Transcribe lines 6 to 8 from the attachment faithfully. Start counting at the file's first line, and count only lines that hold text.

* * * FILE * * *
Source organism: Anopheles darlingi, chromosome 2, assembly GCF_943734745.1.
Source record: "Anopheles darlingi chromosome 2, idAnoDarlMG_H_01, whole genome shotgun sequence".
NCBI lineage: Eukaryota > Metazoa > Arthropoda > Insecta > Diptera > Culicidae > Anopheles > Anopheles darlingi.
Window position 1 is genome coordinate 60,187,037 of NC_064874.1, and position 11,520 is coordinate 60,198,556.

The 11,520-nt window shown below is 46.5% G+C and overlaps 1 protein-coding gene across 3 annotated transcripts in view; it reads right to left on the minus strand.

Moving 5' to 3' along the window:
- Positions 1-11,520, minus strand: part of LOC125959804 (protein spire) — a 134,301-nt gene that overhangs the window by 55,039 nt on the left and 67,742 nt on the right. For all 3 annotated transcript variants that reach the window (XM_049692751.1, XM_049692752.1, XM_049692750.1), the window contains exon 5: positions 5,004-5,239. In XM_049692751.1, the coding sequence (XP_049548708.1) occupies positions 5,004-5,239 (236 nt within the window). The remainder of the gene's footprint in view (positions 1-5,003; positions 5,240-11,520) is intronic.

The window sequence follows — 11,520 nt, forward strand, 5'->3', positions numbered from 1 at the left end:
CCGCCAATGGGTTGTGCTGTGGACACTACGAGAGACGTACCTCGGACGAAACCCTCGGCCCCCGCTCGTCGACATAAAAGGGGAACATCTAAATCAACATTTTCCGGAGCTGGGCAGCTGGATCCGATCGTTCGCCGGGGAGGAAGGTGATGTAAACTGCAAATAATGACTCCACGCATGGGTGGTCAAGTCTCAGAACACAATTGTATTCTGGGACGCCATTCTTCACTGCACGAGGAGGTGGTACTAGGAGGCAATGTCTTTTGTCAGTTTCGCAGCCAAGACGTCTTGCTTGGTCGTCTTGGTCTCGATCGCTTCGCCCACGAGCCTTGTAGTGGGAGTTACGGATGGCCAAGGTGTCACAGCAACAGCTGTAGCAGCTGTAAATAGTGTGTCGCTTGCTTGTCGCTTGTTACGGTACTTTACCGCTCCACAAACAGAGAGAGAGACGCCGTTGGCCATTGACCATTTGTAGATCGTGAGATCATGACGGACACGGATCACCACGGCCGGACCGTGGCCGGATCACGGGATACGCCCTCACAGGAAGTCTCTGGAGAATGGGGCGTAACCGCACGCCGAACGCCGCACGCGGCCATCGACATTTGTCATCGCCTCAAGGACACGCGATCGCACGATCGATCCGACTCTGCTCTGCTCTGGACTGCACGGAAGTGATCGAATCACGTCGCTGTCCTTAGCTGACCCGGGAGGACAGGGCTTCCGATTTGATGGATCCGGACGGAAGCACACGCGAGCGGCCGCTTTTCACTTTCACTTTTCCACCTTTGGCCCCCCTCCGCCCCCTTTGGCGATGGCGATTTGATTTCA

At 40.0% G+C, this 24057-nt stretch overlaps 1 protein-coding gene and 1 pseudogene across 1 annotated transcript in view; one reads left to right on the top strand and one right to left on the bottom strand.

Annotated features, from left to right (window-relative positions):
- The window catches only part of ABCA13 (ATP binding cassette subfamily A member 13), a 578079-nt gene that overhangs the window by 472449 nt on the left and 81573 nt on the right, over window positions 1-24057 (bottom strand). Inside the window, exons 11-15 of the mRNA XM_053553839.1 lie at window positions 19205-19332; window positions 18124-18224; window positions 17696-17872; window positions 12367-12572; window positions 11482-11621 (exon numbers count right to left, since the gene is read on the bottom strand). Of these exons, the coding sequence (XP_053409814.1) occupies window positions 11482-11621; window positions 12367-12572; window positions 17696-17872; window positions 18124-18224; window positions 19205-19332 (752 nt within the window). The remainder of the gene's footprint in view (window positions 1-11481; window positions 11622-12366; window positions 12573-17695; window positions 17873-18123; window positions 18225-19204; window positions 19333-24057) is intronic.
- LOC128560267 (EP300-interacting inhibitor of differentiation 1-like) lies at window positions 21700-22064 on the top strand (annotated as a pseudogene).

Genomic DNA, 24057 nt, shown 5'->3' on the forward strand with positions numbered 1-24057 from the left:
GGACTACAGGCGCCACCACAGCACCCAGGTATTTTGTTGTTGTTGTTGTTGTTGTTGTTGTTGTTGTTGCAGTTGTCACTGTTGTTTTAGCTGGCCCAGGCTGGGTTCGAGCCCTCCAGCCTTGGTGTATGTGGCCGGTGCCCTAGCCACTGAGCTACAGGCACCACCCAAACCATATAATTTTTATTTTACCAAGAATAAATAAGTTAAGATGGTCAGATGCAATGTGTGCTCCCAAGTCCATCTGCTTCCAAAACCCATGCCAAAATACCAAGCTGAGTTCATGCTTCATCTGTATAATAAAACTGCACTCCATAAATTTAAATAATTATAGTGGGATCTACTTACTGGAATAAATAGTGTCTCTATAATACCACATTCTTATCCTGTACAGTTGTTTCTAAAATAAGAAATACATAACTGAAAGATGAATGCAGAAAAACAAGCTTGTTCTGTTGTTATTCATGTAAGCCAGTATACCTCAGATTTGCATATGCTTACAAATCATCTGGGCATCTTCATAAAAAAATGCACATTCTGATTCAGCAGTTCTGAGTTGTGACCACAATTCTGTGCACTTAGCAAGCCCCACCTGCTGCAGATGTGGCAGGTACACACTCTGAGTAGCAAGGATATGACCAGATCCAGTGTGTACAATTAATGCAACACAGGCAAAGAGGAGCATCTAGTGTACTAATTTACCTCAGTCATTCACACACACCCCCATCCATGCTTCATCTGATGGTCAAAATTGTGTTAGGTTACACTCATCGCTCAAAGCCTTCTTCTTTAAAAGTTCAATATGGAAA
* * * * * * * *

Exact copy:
Moving 5' to 3' along the window:
- Positions 1-11,520, minus strand: part of LOC125959804 (protein spire) — a 134,301-nt gene that overhangs the window by 55,039 nt on the left and 67,742 nt on the right. For all 3 annotated transcript variants that reach the window (XM_049692751.1, XM_049692752.1, XM_049692750.1), the window contains exon 5: positions 5,004-5,239. In XM_049692751.1, the coding sequence (XP_049548708.1) occupies positions 5,004-5,239 (236 nt within the window). The remainder of the gene's footprint in view (positions 1-5,003; positions 5,240-11,520) is intronic.

The window sequence follows — 11,520 nt, forward strand, 5'->3', positions numbered from 1 at the left end: